But first, Trebizond would need to be eliminated. As a terminus of Silk Road trade, this wealthy city could not be ignored. While being able to survive this long was impressive due to the empire’s masterful diplomacy, like the Romans before them, they had ran out of allies. With the acquisition of Trebizond the Ottomans had both an excellent port at their disposal but a waypoint into the Caucasus and Armenia. An army of 20,000 men was dispatched and the empire fell by 1410. And with war dying down in Europe, more troops could be shifted east to focus on the nomadic threat. What soon followed was various counter raids and expansion into Armenia proper. Nomadic horsemen had always been the bane of settled states, but the advent of firearms turned the tide. Being able to fortify themselves in the mountains, the Ottomans cemented their position and expelled the Black Sheep Turkmen into Azerbaijan. This show of weakness embolden the Timurid remnants to the south, who proceeded to expand north into Qoyunlu lands.

This new, more defensible border would serve the Ottomans well. Its cemented their position in the east and freed up more men for future advances in the south and west. And it would be the last thing Bayezid would accomplish. For in late 1414, the sultan had passed on Bayezid I “the Thunderbolt”, as he was best known had managed to defeat the last great threat and solidify the Ottomans position in the Eastern Mediterranean, but it would be the last thing he did. With his death the Ottoman Empire sprawled from the Caucasus to Dalmatia, and like the Roman Empire at the death of the Great Basil II, was the most powerful state in the East.

The throne was now in the hands in the son of Bayezid, Suleyman. Suleyman, a well educated man raised in Rumelia, gladly adopted the title of Kayser-i Rum and made it his own. And it is with this knowledge of the ancients that inspired Suleyman to cement his legacy amongst the Ottoman Empire. In 1415, upon musing the state of his empire, he is reported to have quoted the statement that would alter the fate of Europe forever.

“If we have the Second Rome, why not the first?”...
This is some good stuff, Soverihn. Glad to see someone use the idea of the Ottomans really getting into the idea of them as Islamic Roman emperors. :D

Deleted member 67076

Thanks for all the support guys! :) And yes, the Ottomans will grow larger. Much Larger.

Anyways, here's a quick map of the Ottoman Empire at 1415. Not bad for having a 50 year headstart huh?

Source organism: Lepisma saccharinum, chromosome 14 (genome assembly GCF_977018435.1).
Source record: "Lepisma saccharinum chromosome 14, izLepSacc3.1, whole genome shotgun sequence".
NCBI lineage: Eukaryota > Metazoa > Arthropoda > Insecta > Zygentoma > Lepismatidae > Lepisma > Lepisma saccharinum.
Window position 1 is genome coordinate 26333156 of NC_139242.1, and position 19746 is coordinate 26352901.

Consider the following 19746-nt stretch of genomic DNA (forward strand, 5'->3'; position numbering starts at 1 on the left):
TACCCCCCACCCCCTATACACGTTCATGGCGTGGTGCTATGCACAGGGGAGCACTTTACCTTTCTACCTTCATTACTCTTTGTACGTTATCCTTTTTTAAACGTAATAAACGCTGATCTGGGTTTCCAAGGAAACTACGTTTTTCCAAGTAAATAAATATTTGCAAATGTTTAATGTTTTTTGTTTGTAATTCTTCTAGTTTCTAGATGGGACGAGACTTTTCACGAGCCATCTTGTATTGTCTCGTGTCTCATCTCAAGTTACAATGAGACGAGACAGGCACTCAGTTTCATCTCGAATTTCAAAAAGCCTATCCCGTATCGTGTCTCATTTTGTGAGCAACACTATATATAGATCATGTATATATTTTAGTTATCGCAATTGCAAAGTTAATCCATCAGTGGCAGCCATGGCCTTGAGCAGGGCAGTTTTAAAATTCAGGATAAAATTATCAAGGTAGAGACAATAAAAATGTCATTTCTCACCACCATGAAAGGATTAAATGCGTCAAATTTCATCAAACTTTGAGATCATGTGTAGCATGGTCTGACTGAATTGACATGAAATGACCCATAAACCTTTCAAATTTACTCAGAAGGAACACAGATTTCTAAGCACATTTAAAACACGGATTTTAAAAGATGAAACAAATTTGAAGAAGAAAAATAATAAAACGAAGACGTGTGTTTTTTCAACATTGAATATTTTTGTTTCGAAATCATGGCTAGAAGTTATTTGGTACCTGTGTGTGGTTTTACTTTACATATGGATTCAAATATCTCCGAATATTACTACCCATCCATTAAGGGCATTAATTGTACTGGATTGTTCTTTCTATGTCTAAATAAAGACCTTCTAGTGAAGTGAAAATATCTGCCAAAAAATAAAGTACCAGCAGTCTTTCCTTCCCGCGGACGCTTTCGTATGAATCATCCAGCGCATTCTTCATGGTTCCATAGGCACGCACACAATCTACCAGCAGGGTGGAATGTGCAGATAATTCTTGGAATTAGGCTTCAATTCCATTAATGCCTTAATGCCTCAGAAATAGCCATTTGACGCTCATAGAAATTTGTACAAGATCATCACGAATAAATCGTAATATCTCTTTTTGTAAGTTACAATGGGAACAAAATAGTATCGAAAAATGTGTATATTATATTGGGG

Deleted member 67076

Thank you very much for the support!


After the ascension of Suleyman, the constant campaigns that had characterized Bayezid’s rule had stopped. Aside from crushing any remaining opposition in the Balkans, all was quiet in the east. Instead Suleyman had devoted his time to planning and preparing, on improving the affairs of the state and integrating his new territories into the Ottoman system. Diplomatically, ties were forged with the Golden horde north and the vassalage of Wallachia was confirmed. It was this silence from the Ottomans that worried the west. Unlike his predecessor, Suleyman was a nobody. For good or for ill, no one knew how he would react, shall he turn his attention east to the Timurid remnants or the Mamluks? What about North? Hungary would most certainly be a target after their constant invasions over the last 30 years… It made perfect sense… Or… what about the west? No, the Ottomans would not be brazen enough to launch an attack the Holy land of Italia. Such an action would be suicidal!… right?

While you, the reader, know the obvious answer to this, the nations of Christendom did not, and thus the tension was palpable. The only confirmed news the that the Sublime Porte had been purchasing massive amounts of lumber for some unknown purpose. Venetian traders had noticed the shipyards of Constantinople had been rather busy, and thus worked to anticipate what they believed to be inevitable: An invasion of Crete. The navy was drastically increased, and at double pace. Thanks to the nearly industrial level of activity of the Venetian arsenal, this was rapidly accomplished, albeit at the cost of straining the budget. Nonetheless, it was widely believed that this was worth it as if it would protect the Venetian holdings in Crete and Dalmatia.